These days, guests will find boutiques, art galleries and the WaterWheel Bakery and Bar, which specializes in authentic Vietnamese cuisine, at their disposal within the four buildings that occupy the property. Listed on the National Register of Historic Places, the site's three-story-high, functioning waterwheel tends to make a lasting impression.

“Generally, people are quite awestruck. It seems children get quite a kick out of it,” Hartman says.

Self-guided tours are open year round during regular business hours, however, the water wheel is in operation only from May to October.

The Upper Mill is at 150 Water St. Details: 570-409-4646 or www.theuppermilltour.com

Black Bear Film Festival

Catering to those with an insatiable appetite for independent films, the 15th annual Black Bear Film Festival will roll into town from Oct. 17 to 19.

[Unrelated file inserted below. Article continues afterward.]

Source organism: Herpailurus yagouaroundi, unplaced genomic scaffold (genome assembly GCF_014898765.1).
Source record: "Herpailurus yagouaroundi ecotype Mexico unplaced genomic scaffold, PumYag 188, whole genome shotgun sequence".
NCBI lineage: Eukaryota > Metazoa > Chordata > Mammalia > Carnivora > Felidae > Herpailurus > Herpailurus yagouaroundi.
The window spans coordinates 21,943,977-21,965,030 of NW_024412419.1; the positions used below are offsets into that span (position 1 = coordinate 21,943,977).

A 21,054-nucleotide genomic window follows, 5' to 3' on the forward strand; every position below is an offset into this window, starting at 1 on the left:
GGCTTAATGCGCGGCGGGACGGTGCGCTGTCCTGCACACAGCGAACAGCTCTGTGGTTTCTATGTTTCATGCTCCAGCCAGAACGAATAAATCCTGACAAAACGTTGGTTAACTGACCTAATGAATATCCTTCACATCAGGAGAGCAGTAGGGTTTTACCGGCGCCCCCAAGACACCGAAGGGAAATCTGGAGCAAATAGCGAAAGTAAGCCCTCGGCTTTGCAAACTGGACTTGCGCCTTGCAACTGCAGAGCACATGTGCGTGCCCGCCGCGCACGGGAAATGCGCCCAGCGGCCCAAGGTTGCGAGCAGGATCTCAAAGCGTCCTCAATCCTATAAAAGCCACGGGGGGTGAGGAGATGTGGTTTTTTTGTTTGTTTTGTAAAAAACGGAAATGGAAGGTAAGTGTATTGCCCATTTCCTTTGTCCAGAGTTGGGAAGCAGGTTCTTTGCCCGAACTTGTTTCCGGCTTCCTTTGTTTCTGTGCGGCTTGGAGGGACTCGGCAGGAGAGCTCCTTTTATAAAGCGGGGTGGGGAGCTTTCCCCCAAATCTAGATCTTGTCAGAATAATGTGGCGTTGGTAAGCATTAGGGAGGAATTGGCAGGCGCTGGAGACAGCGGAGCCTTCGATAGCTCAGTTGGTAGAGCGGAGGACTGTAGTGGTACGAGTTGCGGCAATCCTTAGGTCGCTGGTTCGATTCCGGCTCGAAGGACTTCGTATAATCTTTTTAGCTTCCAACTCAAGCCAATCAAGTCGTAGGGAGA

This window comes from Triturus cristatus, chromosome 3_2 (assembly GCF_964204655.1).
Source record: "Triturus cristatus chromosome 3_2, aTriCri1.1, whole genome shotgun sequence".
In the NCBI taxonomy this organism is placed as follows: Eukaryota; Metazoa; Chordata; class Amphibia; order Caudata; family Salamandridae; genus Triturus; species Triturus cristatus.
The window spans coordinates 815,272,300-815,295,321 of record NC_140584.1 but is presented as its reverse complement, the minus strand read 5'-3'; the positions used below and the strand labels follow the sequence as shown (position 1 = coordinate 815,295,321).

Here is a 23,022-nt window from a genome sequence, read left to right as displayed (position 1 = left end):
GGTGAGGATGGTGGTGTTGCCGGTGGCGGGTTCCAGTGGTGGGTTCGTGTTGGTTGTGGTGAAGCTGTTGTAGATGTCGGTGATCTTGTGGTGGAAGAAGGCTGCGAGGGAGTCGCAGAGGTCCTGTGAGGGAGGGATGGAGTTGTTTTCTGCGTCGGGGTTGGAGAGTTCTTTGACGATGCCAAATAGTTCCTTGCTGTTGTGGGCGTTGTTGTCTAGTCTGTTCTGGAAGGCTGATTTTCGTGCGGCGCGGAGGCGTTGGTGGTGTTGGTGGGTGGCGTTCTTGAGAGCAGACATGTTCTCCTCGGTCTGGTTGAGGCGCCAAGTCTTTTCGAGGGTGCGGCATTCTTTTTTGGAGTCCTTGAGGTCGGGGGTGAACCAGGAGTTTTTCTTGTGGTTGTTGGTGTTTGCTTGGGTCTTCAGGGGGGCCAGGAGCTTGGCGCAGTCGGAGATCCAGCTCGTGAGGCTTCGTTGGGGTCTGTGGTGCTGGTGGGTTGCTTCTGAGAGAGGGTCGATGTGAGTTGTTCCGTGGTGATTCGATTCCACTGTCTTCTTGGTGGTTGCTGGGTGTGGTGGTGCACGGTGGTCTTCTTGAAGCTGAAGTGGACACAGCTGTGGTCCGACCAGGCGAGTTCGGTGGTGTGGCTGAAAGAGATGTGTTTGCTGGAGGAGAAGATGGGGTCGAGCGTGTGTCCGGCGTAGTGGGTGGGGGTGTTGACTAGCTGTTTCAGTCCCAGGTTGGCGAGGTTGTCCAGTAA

The three-day long event also celebrates Milford's storied cinema past: This small town has seen legends Zane Grey, D.W. Griffith, Mary Pickford, Lillian Gish and John Barrymore walking its streets over the years.

“It's a charming festival located in the heart of a charming town held in a charming, historic, 103-year-old theater,” founding president Jerry Beaver says.

This year's crop of 14 films won't be announced until tickets go on sale around Sept. 20, but don't wait too long to snag some because they usually go pretty quickly. Although the crowd includes quite a number of repeat attendees, newbies shouldn't feel the least bit intimidated about joining the fun.